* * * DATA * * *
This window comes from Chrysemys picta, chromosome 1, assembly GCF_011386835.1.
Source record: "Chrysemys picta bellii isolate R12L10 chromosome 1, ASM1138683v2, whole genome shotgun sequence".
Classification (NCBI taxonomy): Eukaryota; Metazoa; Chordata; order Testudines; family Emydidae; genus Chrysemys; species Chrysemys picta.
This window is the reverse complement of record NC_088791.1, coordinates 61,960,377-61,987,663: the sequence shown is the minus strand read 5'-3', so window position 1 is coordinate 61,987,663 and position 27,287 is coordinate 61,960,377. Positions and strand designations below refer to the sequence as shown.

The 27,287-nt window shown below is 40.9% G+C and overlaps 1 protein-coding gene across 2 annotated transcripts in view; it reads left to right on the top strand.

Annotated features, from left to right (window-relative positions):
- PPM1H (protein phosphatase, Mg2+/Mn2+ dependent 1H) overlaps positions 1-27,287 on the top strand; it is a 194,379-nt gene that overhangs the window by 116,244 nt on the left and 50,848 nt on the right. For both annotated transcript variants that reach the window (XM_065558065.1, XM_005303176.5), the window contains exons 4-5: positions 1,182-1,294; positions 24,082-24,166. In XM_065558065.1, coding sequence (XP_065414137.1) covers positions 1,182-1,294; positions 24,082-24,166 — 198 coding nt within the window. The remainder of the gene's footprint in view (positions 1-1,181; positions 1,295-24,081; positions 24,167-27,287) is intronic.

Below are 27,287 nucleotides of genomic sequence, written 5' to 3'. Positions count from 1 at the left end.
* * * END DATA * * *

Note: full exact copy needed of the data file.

This window comes from Chrysemys picta, chromosome 1, assembly GCF_011386835.1.
Source record: "Chrysemys picta bellii isolate R12L10 chromosome 1, ASM1138683v2, whole genome shotgun sequence".
Classification (NCBI taxonomy): Eukaryota; Metazoa; Chordata; order Testudines; family Emydidae; genus Chrysemys; species Chrysemys picta.
This window is the reverse complement of record NC_088791.1, coordinates 61,960,377-61,987,663: the sequence shown is the minus strand read 5'-3', so window position 1 is coordinate 61,987,663 and position 27,287 is coordinate 61,960,377. Positions and strand designations below refer to the sequence as shown.

The 27,287-nt window shown below is 40.9% G+C and overlaps 1 protein-coding gene across 2 annotated transcripts in view; it reads left to right on the top strand.

Annotated features, from left to right (window-relative positions):
- PPM1H (protein phosphatase, Mg2+/Mn2+ dependent 1H) overlaps positions 1-27,287 on the top strand; it is a 194,379-nt gene that overhangs the window by 116,244 nt on the left and 50,848 nt on the right. For both annotated transcript variants that reach the window (XM_065558065.1, XM_005303176.5), the window contains exons 4-5: positions 1,182-1,294; positions 24,082-24,166. In XM_065558065.1, coding sequence (XP_065414137.1) covers positions 1,182-1,294; positions 24,082-24,166 — 198 coding nt within the window. The remainder of the gene's footprint in view (positions 1-1,181; positions 1,295-24,081; positions 24,167-27,287) is intronic.

Below are 27,287 nucleotides of genomic sequence, written 5' to 3'. Positions count from 1 at the left end.